Students address breast cancer risks, solutions in research at Great Neck House

1
1187
Raymond Lin answers questions from attendees at the Great Neck House about his and Abizadeh's research. (Photo by Janelle Clausen)
Raymond Lin answers questions from attendees at the Great Neck House about his and Abizadeh's research. (Photo by Janelle Clausen)

Student researchers gathered to discuss the results of their cancer-related research to an audience of parents, legislators and others at the Great Neck House on Thursday night, underscoring the importance of education and action.

The Great Neck Breast Cancer Coalition, which formed in 1992 to advocate breast cancer prevention and research, has sponsored dozens of students over the years to work in research labs around the country. This year, they sponsored five students to work with universities.

“The reason that we are so gung ho about educating on breast cancer and the environment is because less than 10 percent of breast cancer incidents is due to family history or genetics,” said Laura Weinberg, the founder of the Great Neck Breast Cancer Coalition.

Amanda Shirazi and Isobelle Lim, both students from Great Neck North High School who conducted research at the University of Massachusetts – Amherst, highlighted the risks of endocrine disruptors, or chemicals that mimic hormones and block them from binding to receptors so they can be activated.

Not only do they carry risks of birth defects and increased risk of breast cancer and other health issues, they said, but can be found in pesticides, tobacco, air pollutants, alcohol and even processed meats.

“Exposure occurs at home, in the office, the air we breathe, the food we eat and the water we drink,” Shirazi said. “Despite their low doses, they still cause numerous detrimental effects.”

Their study had analyzed rats exposed in utero to higher doses of propylparaben, which is found in cosmetics like shampoo, creams and lotion to preserve them. It ultimately showed abnormal growth on their mammary glands later in life, raising concerns about the long-term potential impacts of cumulative exposure.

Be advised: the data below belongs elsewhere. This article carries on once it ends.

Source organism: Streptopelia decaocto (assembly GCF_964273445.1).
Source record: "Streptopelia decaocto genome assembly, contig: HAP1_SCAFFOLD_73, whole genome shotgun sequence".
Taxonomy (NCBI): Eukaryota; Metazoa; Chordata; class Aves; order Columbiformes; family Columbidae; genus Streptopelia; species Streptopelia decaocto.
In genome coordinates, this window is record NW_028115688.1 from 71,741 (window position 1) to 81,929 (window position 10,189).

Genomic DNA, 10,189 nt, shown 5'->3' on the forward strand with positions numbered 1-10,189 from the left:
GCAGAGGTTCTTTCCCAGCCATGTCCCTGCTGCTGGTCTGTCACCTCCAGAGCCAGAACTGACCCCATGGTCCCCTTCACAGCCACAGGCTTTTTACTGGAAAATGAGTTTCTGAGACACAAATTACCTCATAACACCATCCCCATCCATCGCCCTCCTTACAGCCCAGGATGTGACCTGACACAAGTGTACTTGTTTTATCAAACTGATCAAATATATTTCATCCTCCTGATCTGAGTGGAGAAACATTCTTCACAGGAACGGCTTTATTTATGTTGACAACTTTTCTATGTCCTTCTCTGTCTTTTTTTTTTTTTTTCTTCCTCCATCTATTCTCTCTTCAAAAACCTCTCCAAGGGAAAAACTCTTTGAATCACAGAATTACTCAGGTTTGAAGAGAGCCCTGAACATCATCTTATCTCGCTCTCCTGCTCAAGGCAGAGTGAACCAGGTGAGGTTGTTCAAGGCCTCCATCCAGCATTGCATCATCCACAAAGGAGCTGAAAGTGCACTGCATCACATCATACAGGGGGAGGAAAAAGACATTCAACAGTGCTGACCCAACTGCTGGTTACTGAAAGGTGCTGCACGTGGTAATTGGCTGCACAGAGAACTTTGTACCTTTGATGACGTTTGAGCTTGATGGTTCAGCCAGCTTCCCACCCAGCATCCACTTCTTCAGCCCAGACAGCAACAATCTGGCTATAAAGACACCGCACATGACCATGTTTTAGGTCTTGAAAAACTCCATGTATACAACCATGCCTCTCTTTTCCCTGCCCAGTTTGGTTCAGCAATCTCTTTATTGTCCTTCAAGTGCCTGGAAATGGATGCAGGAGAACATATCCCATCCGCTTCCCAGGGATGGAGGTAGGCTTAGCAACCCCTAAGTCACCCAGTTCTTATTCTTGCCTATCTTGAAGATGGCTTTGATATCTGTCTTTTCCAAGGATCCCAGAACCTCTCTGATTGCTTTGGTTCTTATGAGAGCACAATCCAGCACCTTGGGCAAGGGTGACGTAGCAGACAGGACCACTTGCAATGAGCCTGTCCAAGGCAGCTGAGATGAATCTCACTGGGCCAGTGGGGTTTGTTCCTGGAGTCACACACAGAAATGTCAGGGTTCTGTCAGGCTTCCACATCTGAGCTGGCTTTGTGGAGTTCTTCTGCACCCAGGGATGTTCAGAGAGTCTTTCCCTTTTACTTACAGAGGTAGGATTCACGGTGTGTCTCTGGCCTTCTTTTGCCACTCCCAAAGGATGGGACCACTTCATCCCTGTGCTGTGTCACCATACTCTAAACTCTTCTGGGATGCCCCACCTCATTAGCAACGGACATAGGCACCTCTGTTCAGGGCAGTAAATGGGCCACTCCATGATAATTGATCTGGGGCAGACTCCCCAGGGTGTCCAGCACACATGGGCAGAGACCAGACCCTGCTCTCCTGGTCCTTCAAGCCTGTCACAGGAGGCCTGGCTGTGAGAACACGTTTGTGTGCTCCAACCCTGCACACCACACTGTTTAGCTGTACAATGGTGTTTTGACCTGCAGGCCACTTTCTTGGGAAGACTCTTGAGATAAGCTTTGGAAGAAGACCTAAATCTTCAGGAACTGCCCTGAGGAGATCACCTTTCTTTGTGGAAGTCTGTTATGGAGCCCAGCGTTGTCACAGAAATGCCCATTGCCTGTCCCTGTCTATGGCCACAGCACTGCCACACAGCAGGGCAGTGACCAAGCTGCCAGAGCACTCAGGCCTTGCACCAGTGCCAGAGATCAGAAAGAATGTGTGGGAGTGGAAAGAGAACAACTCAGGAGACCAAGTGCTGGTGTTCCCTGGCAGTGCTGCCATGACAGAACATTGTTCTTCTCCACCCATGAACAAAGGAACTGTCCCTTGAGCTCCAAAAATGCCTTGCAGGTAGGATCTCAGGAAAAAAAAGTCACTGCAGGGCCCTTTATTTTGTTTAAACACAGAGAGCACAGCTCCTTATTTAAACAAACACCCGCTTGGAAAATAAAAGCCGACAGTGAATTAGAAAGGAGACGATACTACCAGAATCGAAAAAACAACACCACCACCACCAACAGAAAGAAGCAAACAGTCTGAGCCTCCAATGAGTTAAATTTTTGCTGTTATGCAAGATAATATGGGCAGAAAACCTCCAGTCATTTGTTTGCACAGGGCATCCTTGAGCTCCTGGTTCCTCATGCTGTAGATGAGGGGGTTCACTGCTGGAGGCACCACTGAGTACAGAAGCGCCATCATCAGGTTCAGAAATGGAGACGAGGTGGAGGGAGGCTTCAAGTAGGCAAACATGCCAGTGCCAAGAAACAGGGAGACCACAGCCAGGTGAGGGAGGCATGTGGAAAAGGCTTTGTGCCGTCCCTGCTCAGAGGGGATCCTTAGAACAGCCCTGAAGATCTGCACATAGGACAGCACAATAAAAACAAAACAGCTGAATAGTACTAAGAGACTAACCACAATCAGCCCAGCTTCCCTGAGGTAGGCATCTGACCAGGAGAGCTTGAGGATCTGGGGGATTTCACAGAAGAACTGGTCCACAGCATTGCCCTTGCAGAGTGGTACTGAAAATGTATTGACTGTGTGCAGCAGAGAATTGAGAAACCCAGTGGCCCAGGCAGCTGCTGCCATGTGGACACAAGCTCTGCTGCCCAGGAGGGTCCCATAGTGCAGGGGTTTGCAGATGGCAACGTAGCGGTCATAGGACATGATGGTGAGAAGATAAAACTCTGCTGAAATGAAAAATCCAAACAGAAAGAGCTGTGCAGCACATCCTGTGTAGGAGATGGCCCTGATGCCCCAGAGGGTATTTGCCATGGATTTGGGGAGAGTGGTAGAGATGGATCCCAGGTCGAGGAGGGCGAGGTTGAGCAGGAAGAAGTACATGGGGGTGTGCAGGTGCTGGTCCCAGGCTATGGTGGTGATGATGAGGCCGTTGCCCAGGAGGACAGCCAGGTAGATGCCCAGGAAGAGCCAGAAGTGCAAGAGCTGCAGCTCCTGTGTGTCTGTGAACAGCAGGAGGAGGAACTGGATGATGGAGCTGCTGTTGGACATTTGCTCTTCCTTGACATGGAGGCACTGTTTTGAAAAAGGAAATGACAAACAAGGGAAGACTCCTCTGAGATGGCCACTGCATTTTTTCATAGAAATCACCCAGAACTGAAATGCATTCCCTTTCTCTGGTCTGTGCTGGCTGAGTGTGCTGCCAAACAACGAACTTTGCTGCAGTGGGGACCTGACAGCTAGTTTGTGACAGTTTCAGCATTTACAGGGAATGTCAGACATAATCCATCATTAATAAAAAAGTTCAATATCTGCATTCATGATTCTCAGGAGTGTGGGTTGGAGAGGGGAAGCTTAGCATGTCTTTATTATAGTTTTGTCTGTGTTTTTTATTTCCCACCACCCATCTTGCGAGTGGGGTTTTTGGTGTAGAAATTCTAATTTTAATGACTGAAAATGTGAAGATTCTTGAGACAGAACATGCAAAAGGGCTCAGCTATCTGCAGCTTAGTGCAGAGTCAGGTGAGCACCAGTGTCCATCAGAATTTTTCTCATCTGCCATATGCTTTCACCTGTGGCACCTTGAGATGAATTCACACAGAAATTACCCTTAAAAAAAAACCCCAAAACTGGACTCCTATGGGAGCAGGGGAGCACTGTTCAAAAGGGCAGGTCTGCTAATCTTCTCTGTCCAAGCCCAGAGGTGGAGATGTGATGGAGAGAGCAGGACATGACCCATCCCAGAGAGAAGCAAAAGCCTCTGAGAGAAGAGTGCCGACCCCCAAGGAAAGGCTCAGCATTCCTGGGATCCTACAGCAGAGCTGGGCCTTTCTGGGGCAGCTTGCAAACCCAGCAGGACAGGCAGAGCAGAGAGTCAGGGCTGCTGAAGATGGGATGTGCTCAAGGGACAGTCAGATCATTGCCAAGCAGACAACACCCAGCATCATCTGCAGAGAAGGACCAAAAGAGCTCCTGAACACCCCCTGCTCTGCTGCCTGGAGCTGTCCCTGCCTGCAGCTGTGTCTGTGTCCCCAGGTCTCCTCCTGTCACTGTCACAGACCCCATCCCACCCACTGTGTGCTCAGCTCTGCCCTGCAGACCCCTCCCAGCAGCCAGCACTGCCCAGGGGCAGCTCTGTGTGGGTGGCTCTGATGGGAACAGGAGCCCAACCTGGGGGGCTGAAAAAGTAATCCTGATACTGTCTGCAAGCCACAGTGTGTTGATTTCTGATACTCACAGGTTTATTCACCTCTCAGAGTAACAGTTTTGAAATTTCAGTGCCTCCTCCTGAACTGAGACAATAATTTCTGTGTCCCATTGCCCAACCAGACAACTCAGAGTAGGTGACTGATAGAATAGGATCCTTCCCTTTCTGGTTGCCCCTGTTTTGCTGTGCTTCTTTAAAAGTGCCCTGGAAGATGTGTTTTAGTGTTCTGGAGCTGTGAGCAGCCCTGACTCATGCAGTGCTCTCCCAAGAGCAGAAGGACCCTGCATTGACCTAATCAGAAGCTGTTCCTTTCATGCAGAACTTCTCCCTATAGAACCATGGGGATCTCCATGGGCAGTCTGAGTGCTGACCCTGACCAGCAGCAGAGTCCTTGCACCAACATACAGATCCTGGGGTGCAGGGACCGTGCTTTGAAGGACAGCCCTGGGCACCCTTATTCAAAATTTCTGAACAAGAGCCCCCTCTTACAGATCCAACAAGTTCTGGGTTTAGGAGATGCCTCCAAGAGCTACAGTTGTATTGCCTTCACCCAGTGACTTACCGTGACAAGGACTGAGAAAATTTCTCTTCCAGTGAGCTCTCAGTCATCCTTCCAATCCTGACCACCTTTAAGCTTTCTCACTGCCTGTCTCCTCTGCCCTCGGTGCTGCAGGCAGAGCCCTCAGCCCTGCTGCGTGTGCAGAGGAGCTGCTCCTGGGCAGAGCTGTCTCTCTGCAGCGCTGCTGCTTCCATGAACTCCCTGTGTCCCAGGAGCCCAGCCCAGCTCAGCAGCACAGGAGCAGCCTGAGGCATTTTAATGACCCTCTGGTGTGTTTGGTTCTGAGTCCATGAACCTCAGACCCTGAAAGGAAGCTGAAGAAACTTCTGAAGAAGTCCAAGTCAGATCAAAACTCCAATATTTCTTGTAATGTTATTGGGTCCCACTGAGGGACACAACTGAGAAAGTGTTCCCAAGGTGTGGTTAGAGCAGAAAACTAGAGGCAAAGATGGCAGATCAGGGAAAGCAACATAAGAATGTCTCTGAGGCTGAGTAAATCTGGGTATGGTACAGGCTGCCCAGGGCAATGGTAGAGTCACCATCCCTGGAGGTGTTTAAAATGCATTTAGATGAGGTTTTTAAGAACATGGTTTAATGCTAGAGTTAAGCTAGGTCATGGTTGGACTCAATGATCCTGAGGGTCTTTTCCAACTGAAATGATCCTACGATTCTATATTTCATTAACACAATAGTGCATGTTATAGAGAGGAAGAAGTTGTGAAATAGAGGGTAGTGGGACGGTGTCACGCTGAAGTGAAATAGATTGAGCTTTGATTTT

“We are not asking for a one and done removal of all EDCs from the environment,” Lim said, “but we are at least hoping to reduce their prevalence because for the 95 percent of cancers through such exposures, there may not be a need for a cure when we can prevent such diseases from developing from the start.”

Raymond Lin and Ethan Abizadeh then presented their findings from their research in green chemistry, a scientific field geared toward finding new chemicals that are safer replacements.

Lin said they particularly focused on how to create a healthier food film that could still preserve products without the risk of any BPA – or bisphenol A – or perfluorooctanoic acid, better known as PFOA exposure.

Both are man-made chemicals with endocrine disrupting properties.

“There have been some health concerns raised about these methods in terms of their safety and efficacy,” Lin, from Great Neck North High School, said.

They created different emulsions, or mixtures of two liquids normally unmixable, with materials like sophrolipids, lemon oil and regano oil to see which could be the most stable under certain conditions.

“With the help of my mentors, I was able to learn the connection between biosurfactants and breast cancer prevention and was actually able to act upon it,” Abizadeh said. “I created emulsions with different sophorolipid concentrations and saw which emulsions were better for food packaging.”

Weinberg said that the fifth student, Sayo Ogunleye, a graduate of Sewanhaka High School, could not attend because she is at John Hopkins University taking classes.

Ogunleye created her own study last year focusing on vitamin D concentration and its relationship with race, season and development last year, concluding that deficiencies could lead to problems with breast tissue. She also authored an article about carcinogens in cosmetics geared toward teens, Weinberg said.

Raymond Lin, Ethan Abizadeh, Amanda Shirazi and Isobelle Lim pose for a photo with town officials and family members. (Photo by Janelle Clausen)
Raymond Lin, Ethan Abizadeh, Amanda Shirazi and Isobelle Lim pose for a photo with town officials and family members. (Photo by Janelle Clausen)

“She interned at Mary Beth Terry’s research facility at Columbia University Mailman School of Public health for three consecutive summers,” Weinberg said. “And the reason that is is because she was so outstanding with her work, her passion for science, that they just kept on saying to her, please come back again.”

The four students received commendations from officials at the town, county and state levels after their presentations.

1 COMMENT

LEAVE A REPLY

Please enter your comment!
Please enter your name here